[jp] build from cvs

David A. Desrosiers hacker at gnu-designs.com
Thu Mar 6 14:32:18 EST 2003


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> Be sure to make it _very clear_ that you must run autogen.sh ONLY when
> using a CVS checkout. Otherwise you/we will have tons of "bug reports"
> because autoconf/automake is not found, etc.

	People who have enough courage and knowledge to use cvs, should be
knowledgable enough to know the processes used to build software from it,
including all of the required development packages they'll need to continue
to build it properly.

> - a normal user should use a pre-compiled package with correct
>   dependency, etc.

	Correct.

> - an advanced user may use the tarball and recompile (after installing
>   all the needed dev libraries).

	Correct.

> - a hacker may use the CVS version but he should know what he does.
>   And a hacker should not have to read the INSTALL file to know what to
>   do.

	Absolutely not. The INSTALL file (or more likely, the ChangeLog) is
one of the most important bits of the source, whether it is from distributed
sources in a tarball or from CVS itself. There are also cases where INSTALL
when checked out from CVS is _NOT_ the same as INSTALL inside the release
tarball. If you don't read the docs before building the software, and you
have trouble, you deserve to feel the pain of errors.

	Look at how many people build kernels in Linux from source, and look
at how many of those people read the CHANGES file _every_ time they upgrade.
I'd say less than 1% total. If you don't read the CHANGES file, you can
easily cause corruption, instability and crashes by not reading those docs.
I know this statistic to be true because I've dealt with it over the years
THOUSANDS of times trying to explain to people how to build kernels (which
is what prompted me to write my HOWTO on it).

	This is only going to get worse during the transition between 2.4
and 2.5 kernels. These two kernels are NOT compatible, and the jump from one
to the other is not seamless. Lots of precautions have to be taken,
including installing some overlapping packages.

> I used to provide pre-compiled Debian packages from CVS version between
> 0.99.2 and 0.99.3 since the CVS version corrected bugs.

	This is one _huge_ thing I object to (with my own packages,
specifically pilot-link). I've seen Red Hat and SuSE do checkouts of
post-release code of pilot-link, which fixes some bugs AND CAN INTRODUCE
OTHERS!!

	The package maintainers distribute these, incorrectly thinking that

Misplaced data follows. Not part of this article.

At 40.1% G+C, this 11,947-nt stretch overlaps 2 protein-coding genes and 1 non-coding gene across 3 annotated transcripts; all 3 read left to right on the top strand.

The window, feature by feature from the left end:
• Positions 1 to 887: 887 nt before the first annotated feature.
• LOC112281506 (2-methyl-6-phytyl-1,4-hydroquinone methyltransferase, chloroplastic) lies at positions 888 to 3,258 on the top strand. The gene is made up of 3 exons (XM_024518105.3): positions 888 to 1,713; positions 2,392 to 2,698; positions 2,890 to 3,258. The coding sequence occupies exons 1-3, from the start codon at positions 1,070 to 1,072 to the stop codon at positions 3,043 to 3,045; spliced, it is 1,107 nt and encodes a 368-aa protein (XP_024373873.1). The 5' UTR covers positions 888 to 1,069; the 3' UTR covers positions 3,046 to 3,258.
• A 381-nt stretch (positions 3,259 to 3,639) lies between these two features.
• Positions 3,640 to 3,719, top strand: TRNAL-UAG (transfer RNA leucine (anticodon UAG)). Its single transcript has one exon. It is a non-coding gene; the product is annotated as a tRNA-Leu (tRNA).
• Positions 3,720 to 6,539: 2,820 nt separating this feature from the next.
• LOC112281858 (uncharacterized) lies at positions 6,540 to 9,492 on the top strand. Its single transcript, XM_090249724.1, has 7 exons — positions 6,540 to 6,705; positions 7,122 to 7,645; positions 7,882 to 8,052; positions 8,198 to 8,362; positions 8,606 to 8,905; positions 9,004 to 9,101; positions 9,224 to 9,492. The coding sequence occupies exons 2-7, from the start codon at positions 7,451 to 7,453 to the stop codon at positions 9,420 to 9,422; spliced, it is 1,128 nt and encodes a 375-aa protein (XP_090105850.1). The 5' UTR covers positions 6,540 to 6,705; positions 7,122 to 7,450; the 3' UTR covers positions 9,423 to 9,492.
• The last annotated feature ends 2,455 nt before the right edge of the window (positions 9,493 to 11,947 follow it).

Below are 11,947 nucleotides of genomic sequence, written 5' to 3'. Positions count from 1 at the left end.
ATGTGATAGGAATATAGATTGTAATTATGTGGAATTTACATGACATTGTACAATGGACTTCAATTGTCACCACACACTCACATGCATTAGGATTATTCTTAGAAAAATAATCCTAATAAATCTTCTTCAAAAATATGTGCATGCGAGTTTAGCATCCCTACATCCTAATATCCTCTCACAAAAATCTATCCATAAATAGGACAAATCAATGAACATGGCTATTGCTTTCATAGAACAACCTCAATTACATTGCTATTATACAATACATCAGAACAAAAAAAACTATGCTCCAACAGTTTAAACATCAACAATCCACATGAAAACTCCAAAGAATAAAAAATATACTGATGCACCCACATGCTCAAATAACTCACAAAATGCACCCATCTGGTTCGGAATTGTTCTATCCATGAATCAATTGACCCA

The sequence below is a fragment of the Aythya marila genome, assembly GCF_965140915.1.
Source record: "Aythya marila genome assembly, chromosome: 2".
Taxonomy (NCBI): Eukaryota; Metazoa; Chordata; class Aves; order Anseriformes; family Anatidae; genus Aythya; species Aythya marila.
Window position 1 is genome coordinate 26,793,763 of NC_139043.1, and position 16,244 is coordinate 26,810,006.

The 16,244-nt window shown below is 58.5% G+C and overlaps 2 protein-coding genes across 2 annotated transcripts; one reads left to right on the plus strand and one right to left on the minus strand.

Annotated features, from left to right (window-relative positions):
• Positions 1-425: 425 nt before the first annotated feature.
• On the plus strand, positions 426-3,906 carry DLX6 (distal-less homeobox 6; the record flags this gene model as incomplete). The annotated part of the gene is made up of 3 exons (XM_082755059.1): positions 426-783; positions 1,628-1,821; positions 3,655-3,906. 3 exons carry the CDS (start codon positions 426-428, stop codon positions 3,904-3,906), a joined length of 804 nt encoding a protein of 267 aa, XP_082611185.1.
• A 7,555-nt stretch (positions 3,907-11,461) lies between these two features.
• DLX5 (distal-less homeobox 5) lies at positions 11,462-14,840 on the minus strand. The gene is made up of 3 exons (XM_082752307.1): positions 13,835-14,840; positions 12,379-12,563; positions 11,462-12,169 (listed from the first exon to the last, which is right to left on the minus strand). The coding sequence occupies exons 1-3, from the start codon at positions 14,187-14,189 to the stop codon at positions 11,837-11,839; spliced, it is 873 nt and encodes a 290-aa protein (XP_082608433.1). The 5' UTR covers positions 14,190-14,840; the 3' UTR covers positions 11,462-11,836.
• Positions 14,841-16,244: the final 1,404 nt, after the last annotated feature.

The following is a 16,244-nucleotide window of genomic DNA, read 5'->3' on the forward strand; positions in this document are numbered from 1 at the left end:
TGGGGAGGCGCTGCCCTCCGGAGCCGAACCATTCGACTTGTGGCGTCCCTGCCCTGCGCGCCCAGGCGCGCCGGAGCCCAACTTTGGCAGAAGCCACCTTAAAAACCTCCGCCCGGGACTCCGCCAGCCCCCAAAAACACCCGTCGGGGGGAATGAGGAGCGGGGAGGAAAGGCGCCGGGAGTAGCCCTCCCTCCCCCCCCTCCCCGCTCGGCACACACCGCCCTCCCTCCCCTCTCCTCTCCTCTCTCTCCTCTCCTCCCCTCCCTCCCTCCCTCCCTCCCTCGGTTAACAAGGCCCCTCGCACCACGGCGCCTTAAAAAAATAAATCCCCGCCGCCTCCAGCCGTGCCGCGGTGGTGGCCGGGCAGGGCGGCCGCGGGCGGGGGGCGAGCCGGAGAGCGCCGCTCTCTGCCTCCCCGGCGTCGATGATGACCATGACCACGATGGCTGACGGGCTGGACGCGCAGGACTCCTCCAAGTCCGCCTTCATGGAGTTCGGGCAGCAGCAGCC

since it's later than the release version, it must be "better". If you use
cvs _anything_, you take your chances with it.

	Red Hat in one case decided that releases weren't happening as fast
as they wanted, and they incremented the version number of _my_ code to the
next one in series (0.9.3 was an official release, 0.9.4 was NEVER an
official release, and if you search back, you'll see a LOT of people running
these rogue 0.9.4 packages of pilot-link, which never existed, except in
distributions). Red Hat bumped the version of pilot-link to 0.9.4, and
released it into the wild, so they could force people to upgrade to that
package, then it spread like wildfire, causing all kinds of problems. It is
for that exact reason that I skipped the 0.9.4 series and made 0.9.5 the
next release in that series.

	Red Hat also put a cvs version of pilot-link into RH 7.2 when it was
released, which was 8 months OLDER than the official release, which fixed a
lot of bugs, and the one in 7.2 still had lots of unresolved issues in it
(because it was from cvs at a time 8 months before the official release).

	As a maintainer of source which is used in this fashion, it gets
very frustrating to try to make sure we keep a nice solid (working) cvs, and
that these distributions play by OUR rules, not theirs.

	I could just as easily lock out cvs entirely, except for people with
commit access, but I'm willing to not have to go that far just to keep the
distributions and distribution package maintainers in line.

> If your distribution does not provide good enough packages then change
> your distribution :-)

	Good enough means functional, not bleeding edge, or "Every package
from cvs", in my opinions, and I'm sure the opinions of others.

	That's my take on the issues you've presented.


d.

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